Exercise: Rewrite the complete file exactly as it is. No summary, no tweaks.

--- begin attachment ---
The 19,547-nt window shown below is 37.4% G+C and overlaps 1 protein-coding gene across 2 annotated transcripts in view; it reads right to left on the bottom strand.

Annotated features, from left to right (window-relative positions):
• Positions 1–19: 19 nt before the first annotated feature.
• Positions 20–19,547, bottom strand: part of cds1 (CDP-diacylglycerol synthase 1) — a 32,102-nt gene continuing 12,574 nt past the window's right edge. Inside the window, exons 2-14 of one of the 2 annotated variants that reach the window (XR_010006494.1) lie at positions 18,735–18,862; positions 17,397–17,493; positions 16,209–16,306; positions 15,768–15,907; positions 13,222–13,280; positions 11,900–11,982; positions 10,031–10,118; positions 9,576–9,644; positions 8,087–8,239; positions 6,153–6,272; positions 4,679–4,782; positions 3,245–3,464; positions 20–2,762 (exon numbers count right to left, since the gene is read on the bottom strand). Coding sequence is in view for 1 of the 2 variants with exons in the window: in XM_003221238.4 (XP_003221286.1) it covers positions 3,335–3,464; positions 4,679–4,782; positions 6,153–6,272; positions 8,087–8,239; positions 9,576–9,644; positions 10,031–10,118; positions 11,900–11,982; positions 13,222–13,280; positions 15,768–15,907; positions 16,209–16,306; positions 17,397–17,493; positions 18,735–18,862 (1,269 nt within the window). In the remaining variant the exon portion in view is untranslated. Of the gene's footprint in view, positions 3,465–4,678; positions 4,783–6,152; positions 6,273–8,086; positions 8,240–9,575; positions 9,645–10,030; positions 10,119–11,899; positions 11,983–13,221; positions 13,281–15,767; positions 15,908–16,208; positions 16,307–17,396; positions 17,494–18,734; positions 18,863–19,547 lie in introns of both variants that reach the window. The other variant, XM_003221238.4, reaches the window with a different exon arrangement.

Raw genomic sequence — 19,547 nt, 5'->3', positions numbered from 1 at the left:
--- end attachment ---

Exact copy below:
The 19,547-nt window shown below is 37.4% G+C and overlaps 1 protein-coding gene across 2 annotated transcripts in view; it reads right to left on the bottom strand.

Annotated features, from left to right (window-relative positions):
• Positions 1–19: 19 nt before the first annotated feature.
• Positions 20–19,547, bottom strand: part of cds1 (CDP-diacylglycerol synthase 1) — a 32,102-nt gene continuing 12,574 nt past the window's right edge. Inside the window, exons 2-14 of one of the 2 annotated variants that reach the window (XR_010006494.1) lie at positions 18,735–18,862; positions 17,397–17,493; positions 16,209–16,306; positions 15,768–15,907; positions 13,222–13,280; positions 11,900–11,982; positions 10,031–10,118; positions 9,576–9,644; positions 8,087–8,239; positions 6,153–6,272; positions 4,679–4,782; positions 3,245–3,464; positions 20–2,762 (exon numbers count right to left, since the gene is read on the bottom strand). Coding sequence is in view for 1 of the 2 variants with exons in the window: in XM_003221238.4 (XP_003221286.1) it covers positions 3,335–3,464; positions 4,679–4,782; positions 6,153–6,272; positions 8,087–8,239; positions 9,576–9,644; positions 10,031–10,118; positions 11,900–11,982; positions 13,222–13,280; positions 15,768–15,907; positions 16,209–16,306; positions 17,397–17,493; positions 18,735–18,862 (1,269 nt within the window). In the remaining variant the exon portion in view is untranslated. Of the gene's footprint in view, positions 3,465–4,678; positions 4,783–6,152; positions 6,273–8,086; positions 8,240–9,575; positions 9,645–10,030; positions 10,119–11,899; positions 11,983–13,221; positions 13,281–15,767; positions 15,908–16,208; positions 16,307–17,396; positions 17,494–18,734; positions 18,863–19,547 lie in introns of both variants that reach the window. The other variant, XM_003221238.4, reaches the window with a different exon arrangement.

Raw genomic sequence — 19,547 nt, 5'->3', positions numbered from 1 at the left: